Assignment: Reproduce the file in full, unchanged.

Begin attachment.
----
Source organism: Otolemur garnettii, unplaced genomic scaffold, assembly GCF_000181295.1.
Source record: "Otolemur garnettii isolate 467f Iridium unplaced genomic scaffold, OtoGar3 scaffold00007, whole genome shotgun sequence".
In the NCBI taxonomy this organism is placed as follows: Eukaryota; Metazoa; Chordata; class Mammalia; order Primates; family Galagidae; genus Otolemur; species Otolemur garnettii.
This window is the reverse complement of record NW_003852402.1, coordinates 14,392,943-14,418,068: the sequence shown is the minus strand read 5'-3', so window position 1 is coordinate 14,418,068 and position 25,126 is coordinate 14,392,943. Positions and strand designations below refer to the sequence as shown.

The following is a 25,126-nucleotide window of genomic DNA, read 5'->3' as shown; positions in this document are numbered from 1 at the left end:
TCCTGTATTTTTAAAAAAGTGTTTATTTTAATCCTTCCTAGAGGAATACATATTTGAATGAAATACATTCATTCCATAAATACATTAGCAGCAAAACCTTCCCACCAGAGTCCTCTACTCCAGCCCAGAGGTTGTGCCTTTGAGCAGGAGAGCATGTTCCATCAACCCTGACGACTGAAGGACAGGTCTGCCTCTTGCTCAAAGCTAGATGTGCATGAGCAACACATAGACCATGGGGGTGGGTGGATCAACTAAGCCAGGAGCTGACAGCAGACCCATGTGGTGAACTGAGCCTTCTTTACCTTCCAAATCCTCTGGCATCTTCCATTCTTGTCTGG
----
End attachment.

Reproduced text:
Source organism: Otolemur garnettii, unplaced genomic scaffold, assembly GCF_000181295.1.
Source record: "Otolemur garnettii isolate 467f Iridium unplaced genomic scaffold, OtoGar3 scaffold00007, whole genome shotgun sequence".
In the NCBI taxonomy this organism is placed as follows: Eukaryota; Metazoa; Chordata; class Mammalia; order Primates; family Galagidae; genus Otolemur; species Otolemur garnettii.
This window is the reverse complement of record NW_003852402.1, coordinates 14,392,943-14,418,068: the sequence shown is the minus strand read 5'-3', so window position 1 is coordinate 14,418,068 and position 25,126 is coordinate 14,392,943. Positions and strand designations below refer to the sequence as shown.

The following is a 25,126-nucleotide window of genomic DNA, read 5'->3' as shown; positions in this document are numbered from 1 at the left end:
TCCTGTATTTTTAAAAAAGTGTTTATTTTAATCCTTCCTAGAGGAATACATATTTGAATGAAATACATTCATTCCATAAATACATTAGCAGCAAAACCTTCCCACCAGAGTCCTCTACTCCAGCCCAGAGGTTGTGCCTTTGAGCAGGAGAGCATGTTCCATCAACCCTGACGACTGAAGGACAGGTCTGCCTCTTGCTCAAAGCTAGATGTGCATGAGCAACACATAGACCATGGGGGTGGGTGGATCAACTAAGCCAGGAGCTGACAGCAGACCCATGTGGTGAACTGAGCCTTCTTTACCTTCCAAATCCTCTGGCATCTTCCATTCTTGTCTGG